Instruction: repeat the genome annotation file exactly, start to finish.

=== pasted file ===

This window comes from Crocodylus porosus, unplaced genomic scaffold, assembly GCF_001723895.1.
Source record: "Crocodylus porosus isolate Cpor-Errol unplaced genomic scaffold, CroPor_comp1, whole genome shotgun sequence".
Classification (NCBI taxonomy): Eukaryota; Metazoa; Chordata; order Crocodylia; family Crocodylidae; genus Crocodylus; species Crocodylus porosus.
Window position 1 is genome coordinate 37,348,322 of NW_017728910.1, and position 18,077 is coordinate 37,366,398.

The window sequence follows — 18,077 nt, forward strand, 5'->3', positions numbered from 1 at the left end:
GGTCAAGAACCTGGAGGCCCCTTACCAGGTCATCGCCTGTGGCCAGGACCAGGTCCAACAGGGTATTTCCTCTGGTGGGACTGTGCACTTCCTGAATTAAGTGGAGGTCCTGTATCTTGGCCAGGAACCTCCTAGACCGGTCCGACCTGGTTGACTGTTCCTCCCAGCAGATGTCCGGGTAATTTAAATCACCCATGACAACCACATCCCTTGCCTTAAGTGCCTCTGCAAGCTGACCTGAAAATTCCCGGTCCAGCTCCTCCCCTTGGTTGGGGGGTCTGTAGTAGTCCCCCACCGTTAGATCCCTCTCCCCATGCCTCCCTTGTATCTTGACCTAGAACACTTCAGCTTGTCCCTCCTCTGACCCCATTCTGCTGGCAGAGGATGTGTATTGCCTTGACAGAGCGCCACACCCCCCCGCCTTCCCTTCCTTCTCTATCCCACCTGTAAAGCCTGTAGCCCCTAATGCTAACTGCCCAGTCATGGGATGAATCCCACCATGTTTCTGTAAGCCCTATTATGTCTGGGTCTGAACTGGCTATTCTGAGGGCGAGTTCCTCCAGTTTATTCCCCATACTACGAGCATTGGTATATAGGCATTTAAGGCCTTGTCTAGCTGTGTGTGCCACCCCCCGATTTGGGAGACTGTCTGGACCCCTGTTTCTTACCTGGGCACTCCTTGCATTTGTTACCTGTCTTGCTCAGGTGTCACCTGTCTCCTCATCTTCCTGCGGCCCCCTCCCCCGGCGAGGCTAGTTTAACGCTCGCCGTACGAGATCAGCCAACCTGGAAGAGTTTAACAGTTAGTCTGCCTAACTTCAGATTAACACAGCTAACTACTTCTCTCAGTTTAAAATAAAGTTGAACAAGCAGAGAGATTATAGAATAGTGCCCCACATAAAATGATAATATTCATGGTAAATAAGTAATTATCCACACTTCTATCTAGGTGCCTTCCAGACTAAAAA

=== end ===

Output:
This window comes from Crocodylus porosus, unplaced genomic scaffold, assembly GCF_001723895.1.
Source record: "Crocodylus porosus isolate Cpor-Errol unplaced genomic scaffold, CroPor_comp1, whole genome shotgun sequence".
Classification (NCBI taxonomy): Eukaryota; Metazoa; Chordata; order Crocodylia; family Crocodylidae; genus Crocodylus; species Crocodylus porosus.
Window position 1 is genome coordinate 37,348,322 of NW_017728910.1, and position 18,077 is coordinate 37,366,398.

The window sequence follows — 18,077 nt, forward strand, 5'->3', positions numbered from 1 at the left end:
GGTCAAGAACCTGGAGGCCCCTTACCAGGTCATCGCCTGTGGCCAGGACCAGGTCCAACAGGGTATTTCCTCTGGTGGGACTGTGCACTTCCTGAATTAAGTGGAGGTCCTGTATCTTGGCCAGGAACCTCCTAGACCGGTCCGACCTGGTTGACTGTTCCTCCCAGCAGATGTCCGGGTAATTTAAATCACCCATGACAACCACATCCCTTGCCTTAAGTGCCTCTGCAAGCTGACCTGAAAATTCCCGGTCCAGCTCCTCCCCTTGGTTGGGGGGTCTGTAGTAGTCCCCCACCGTTAGATCCCTCTCCCCATGCCTCCCTTGTATCTTGACCTAGAACACTTCAGCTTGTCCCTCCTCTGACCCCATTCTGCTGGCAGAGGATGTGTATTGCCTTGACAGAGCGCCACACCCCCCCGCCTTCCCTTCCTTCTCTATCCCACCTGTAAAGCCTGTAGCCCCTAATGCTAACTGCCCAGTCATGGGATGAATCCCACCATGTTTCTGTAAGCCCTATTATGTCTGGGTCTGAACTGGCTATTCTGAGGGCGAGTTCCTCCAGTTTATTCCCCATACTACGAGCATTGGTATATAGGCATTTAAGGCCTTGTCTAGCTGTGTGTGCCACCCCCCGATTTGGGAGACTGTCTGGACCCCTGTTTCTTACCTGGGCACTCCTTGCATTTGTTACCTGTCTTGCTCAGGTGTCACCTGTCTCCTCATCTTCCTGCGGCCCCCTCCCCCGGCGAGGCTAGTTTAACGCTCGCCGTACGAGATCAGCCAACCTGGAAGAGTTTAACAGTTAGTCTGCCTAACTTCAGATTAACACAGCTAACTACTTCTCTCAGTTTAAAATAAAGTTGAACAAGCAGAGAGATTATAGAATAGTGCCCCACATAAAATGATAATATTCATGGTAAATAAGTAATTATCCACACTTCTATCTAGGTGCCTTCCAGACTAAAAA